We developed a new model of acute lung injury caused by live Escherichia coli peritonitis in guinea pigs. Arterial blood gas determinations, arterial blood pressure, and white blood cell counts were monitored serially for 12 h after the injection of either 2 x 109 E. coli J96 or saline. Lung water, albumin concentration in bronchoalveolar lavage fluid (BALF) and in lung tissue, WBC counts in BALF, and thiobarbituric-acid-reactive materials (TBARM) in plasma, lung tissue, and BALF were examined. Increased TBARM might be associated with pulmonary injury and are produced either by the generation of lipoperoxides secondary to oxygen-free radicals or as metabolic byproducts of prostanoid metabolism. Lung tissue sections were studied by light microscopy. E. coli peritonitis, as compared with control animals, caused significant peripheral neutropenia, histopathologic evidence of lung inflammation, acidosis, and hypotension. The wet-to-dry lung ratio was increased in the peritonitis group when compared with that in the control group (p < 0.01). Pulmonary edema in the peritonitis group was associated with significantly increased albumin concentration in BALF and lung tissue. We report the new finding of increased TBARM concentrations in BALF after E. coli peritonitis (p < 0.01 and p < 0.05, respectively). In contrast, plasma TBARM concentrations was unchanged. The levels of TBARM in the BALF correlated significantly with both lung water (p < 0.01) and lung tissue albumin concentration (p < 0.01). The measurement of elevated TBARM in BALF may allow acute lung injury to be detected. We conclude that this model may be useful for further studies of acute lung injury caused by E. coli peritonitis.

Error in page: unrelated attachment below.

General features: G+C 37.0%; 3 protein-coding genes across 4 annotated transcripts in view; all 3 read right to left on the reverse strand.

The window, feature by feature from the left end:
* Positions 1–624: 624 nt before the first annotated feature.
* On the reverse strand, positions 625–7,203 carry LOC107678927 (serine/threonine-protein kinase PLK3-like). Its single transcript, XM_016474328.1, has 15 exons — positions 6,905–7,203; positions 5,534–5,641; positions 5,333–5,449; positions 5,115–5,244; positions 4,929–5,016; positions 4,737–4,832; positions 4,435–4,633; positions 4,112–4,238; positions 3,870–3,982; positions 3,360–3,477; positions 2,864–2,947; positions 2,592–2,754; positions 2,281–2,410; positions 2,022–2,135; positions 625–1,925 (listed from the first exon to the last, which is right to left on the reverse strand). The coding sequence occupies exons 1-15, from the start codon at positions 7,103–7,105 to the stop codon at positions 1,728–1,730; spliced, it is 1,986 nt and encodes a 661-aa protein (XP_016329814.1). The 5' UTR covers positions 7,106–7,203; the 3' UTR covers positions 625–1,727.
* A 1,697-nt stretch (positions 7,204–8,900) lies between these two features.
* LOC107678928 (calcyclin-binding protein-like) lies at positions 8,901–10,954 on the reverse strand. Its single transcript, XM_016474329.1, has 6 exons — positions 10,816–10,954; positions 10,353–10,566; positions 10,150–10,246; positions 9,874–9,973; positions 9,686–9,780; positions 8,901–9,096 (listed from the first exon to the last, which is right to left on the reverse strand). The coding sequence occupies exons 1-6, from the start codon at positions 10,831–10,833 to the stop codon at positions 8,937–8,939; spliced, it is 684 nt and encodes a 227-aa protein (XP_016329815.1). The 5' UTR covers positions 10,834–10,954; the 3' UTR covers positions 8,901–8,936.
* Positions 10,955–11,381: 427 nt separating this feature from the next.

ASJC Scopus subject areas
- Pulmonary and Respiratory Medicine